Golfing world gushes about India’s potentialFebruary 27th, 2008 - 8:51 pm ICT by admin
By V Krishnaswamy
Gurgaon, Feb 27 (IANS) Even as the golfing world is fired up with the visions of an Indian charge across the greens of Asia and Europe, the cream of Indian golf will line-up against the best of Europe and Australia in the $2.5 million Johnnie Walker Classic 2008 at the Arnold Palmer-designed DLF Golf and Country Club. Three weeks before this tournament, often seen as a classic in the world of joint-sanctioned events, the Indians seemed to have had the better of the top Europeans led by World No. 4 Ernie Els, as the unheralded S.S.P. Chowrasia showed nerves of steel to walk away with the biggest prize ever on home soil.
Now there is another chance for the Indians to play the same winning tune once again.
This time, the likes of Jeev Milkha Singh, Jyoti Randhawa and Arjun Atwal look as confident and probably for the first time, even world stars like World No. 5 Adam Scott, No. 11 Vijay Singh and eight-time European Order of Merit winner, Colin Montgomerie do not discount the possibility of an Indian charging up the leaderboard for what could be the first Johnnie Walker triumph for an Asian golfer.
The field also has other top-50 stars like No. 24 Ian Poulter, No. 42 Miguel Angel Jimenez, No. 44 Soren Hansen and No 45 Robert Karlsson making this one of the strongest ever fields assembled outside of the HSBC Champions.
Scott leads the field and it was him, who Butch Harmon marked out as the player most likely to challenge Tiger Woods in future. Scott, himself is more modest.
When asked for his reaction, Scott replied, “Yeah, I certainly have a desire to do that. But it seems like I put together the pieces of the game very slowly, so he always seems to be getting further and further ahead, which isn’t very encouraging.
“Realistically, though, I don’t see anybody challenging him (Woods) week in, week out. I see the opportunity for a few players to have their moments where they can challenge him, but he really is on a different level to us at the moment. Maybe he’ll win every week this year, we’ll see but he normally doesn’t win every week, so there is opportunities to beat him,” he added.
Scott like other before him Montgomerie and Vijay Singh waxed eloquent about the potential in India. “There’s certainly a big push for golf in India. This is the part of the game that I love, getting the opportunity to travel the world and coming to places that I may not have been able to go to.”
Vijay believes India’s hosting of major golf tournaments will eventually create a new wave of Indians breaking through the ranks.
“I think it’s good. It’s good for golf in Asia. In India, they have had one tournament a few weeks ago and really, it lives up to the expectations and younger players coming up here know how to play. They know what they need to do, how good you have to be to beat the guys coming over,” said Singh, a three-time Major champion.
Montgomerie, agrees with Singh. He said he would not be surprised if another Indian winner emerged and followed in the footsteps of S.S.P. Chowrasia, who scored a stunning victory at the Emaar-MGF Indian Masters earlier this month.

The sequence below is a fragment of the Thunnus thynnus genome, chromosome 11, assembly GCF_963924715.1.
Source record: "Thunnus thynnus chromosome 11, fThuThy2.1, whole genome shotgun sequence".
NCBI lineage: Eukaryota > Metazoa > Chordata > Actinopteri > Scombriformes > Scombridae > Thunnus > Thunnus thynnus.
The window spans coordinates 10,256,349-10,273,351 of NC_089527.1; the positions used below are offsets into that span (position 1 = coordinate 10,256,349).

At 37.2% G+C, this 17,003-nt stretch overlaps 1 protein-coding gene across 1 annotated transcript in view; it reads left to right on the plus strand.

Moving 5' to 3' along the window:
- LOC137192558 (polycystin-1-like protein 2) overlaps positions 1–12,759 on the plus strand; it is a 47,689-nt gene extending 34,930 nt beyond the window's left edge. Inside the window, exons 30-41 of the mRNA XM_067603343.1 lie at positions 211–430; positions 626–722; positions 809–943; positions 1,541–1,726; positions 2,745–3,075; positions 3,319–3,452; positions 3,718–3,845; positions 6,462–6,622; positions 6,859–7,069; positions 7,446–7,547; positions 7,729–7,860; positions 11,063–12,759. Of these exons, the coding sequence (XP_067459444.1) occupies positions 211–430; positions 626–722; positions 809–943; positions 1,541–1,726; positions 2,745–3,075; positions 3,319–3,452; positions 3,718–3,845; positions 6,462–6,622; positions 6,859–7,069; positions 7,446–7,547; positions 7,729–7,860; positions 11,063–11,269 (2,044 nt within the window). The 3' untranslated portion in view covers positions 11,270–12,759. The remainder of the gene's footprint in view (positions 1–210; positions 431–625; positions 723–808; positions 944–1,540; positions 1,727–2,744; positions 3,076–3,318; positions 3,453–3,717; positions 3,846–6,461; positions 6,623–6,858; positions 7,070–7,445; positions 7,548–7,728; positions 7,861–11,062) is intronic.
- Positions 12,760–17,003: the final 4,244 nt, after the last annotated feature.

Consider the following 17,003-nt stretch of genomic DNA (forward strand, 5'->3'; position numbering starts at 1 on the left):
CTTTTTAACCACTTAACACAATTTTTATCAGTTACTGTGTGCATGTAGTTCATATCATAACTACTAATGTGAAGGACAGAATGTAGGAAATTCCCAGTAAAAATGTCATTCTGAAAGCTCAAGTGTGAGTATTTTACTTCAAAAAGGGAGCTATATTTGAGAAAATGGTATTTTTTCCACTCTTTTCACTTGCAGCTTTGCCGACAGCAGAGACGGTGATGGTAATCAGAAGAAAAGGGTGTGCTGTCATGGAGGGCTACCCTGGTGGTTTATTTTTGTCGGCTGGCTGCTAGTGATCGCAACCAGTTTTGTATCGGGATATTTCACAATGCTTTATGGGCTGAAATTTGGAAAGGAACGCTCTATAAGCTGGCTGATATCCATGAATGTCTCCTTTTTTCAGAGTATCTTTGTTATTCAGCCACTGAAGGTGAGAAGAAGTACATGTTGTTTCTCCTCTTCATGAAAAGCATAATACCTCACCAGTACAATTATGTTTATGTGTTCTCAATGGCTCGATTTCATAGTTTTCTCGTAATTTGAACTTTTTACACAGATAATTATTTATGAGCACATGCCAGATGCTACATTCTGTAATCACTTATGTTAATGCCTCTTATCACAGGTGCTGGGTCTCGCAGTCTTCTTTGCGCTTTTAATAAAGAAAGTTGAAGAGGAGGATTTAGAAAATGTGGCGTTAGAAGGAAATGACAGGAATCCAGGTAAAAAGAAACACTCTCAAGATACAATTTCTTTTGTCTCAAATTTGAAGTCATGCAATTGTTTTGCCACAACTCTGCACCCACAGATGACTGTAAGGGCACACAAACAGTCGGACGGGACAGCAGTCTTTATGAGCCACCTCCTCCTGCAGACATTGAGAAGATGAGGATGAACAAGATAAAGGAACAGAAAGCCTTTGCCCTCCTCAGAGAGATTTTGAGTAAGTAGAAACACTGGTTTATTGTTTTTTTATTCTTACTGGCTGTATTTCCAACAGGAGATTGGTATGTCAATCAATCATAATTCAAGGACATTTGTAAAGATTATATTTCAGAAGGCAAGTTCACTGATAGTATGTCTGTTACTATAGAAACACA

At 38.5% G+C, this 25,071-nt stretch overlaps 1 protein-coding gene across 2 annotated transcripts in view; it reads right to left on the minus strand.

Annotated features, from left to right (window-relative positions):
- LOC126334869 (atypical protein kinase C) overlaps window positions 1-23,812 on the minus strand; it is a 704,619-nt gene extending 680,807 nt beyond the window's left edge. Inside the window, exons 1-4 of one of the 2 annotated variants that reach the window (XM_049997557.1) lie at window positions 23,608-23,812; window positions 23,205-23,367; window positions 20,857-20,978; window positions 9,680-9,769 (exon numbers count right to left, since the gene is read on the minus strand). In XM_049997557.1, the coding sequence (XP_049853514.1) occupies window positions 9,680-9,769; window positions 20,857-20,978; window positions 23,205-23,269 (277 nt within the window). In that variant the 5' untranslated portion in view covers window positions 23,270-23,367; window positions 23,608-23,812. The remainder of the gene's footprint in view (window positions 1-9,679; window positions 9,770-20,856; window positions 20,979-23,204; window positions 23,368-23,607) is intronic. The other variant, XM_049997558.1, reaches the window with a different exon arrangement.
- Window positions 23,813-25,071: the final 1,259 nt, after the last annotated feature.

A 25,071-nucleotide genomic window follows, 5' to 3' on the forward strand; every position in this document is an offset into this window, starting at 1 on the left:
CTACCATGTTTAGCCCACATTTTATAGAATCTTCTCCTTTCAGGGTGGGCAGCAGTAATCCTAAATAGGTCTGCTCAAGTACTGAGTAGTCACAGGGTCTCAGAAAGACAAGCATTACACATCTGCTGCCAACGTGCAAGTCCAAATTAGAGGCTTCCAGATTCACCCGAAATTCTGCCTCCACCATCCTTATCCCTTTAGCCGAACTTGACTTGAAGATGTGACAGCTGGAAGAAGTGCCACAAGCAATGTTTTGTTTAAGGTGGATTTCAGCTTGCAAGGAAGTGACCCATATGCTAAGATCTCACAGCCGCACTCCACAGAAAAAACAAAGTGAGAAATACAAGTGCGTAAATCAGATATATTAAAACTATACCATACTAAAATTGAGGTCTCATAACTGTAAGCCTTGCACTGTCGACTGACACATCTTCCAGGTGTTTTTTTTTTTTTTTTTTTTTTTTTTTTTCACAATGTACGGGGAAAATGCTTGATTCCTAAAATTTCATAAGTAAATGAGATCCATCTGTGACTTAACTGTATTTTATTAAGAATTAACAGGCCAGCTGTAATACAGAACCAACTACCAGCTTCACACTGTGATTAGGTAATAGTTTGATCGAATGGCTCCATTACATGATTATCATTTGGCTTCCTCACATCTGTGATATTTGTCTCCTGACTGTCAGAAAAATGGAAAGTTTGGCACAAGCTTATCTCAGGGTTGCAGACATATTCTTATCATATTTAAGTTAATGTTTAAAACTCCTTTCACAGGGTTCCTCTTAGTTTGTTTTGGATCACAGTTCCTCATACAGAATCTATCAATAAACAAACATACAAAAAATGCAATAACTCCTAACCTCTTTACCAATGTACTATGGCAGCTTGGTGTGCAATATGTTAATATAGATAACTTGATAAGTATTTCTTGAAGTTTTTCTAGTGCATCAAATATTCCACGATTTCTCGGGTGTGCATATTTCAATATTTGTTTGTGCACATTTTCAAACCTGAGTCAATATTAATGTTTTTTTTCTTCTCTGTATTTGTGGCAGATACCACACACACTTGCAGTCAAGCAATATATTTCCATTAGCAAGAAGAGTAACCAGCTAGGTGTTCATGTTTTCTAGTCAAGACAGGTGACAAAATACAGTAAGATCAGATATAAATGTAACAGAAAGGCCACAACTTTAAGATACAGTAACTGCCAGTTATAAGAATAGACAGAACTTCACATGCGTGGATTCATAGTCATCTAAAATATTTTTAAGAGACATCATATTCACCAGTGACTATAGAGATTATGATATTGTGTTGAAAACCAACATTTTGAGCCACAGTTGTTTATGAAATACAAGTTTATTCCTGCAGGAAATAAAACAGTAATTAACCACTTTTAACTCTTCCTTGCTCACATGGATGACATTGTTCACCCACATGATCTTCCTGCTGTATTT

“The Indian challenge is very strong. They have more opportunity now to play the game and they are taking the opportunity and working hard,” he said.
India’s own Jeev said it would be an “icing on the cake” if another local winner emerged at this week’s Johnnie Walker Classic.”
“I think that would be great for Indian golf. We’ve come a long way and I think there’s a lot of depth in Indian golf. The players are maturing up really well and they are more comfortable playing with bigger players. They start believing that if we can do it, why not us,” added Jeev.
Chowrasia, India’s newest golf sensation, is relishing the opportunity of going head-to-head with Scott in the Johnnie Walker Classic starting on Thursday. The third player in the group is the charismatic Miguel Angel Jimenez, winner of the 2004 Johnnie Walker Classic.
The 29-year-old Chowrasia is looking to bounce back from last week’s disappointment of missing the cut at the SAIL Open on home soil. He said he is now “refreshed” for this week’s challenge at the DLF Golf and Country Club.
“I putted badly last week after the high of the previous week (where he won the Emaar-MGF Indian Masters). I wasn’t really mentally there. I went home, got fresh and I’m feeling much better and raring to go now.”I’m looking forward to playing alongside Adam Scott and Jimenez in the opening two rounds,” said Chowrasia.
Chowrasia earlier this month stunned a field that included Ernie Els to win the Indian Masters and said the victory has given him the confidence to take on the world’s leading players.
After winning over US$400,000 for his career breakthrough, Chowrasia, the son of a greenkeeper in Calcutta, said he will not change one bit. “My life hasn’t changed … it won’t. The only thing that could change is that I’m going to play a bit more in Europe. My confidence has gone up. After winning the Indian Masters, I feel I can do it in Europe as well. I’ve got the confidence to do it again.
“I’m going to give Europe a shot. My plan is to play a maximum of three to four weeks over there and reassess my game and plan ahead again. I’ll try to play in countries where the weather is not too harsh and try to find my comfort zone. I’ll take it one tournament at a time,” said Chowrasia.
Apart from world stars, the top Asian names include Thailand’s Thaworn Wiratchant, Chapchai Nirat, China’s Liang Wen Chong, the 2007 Asia No. 1.
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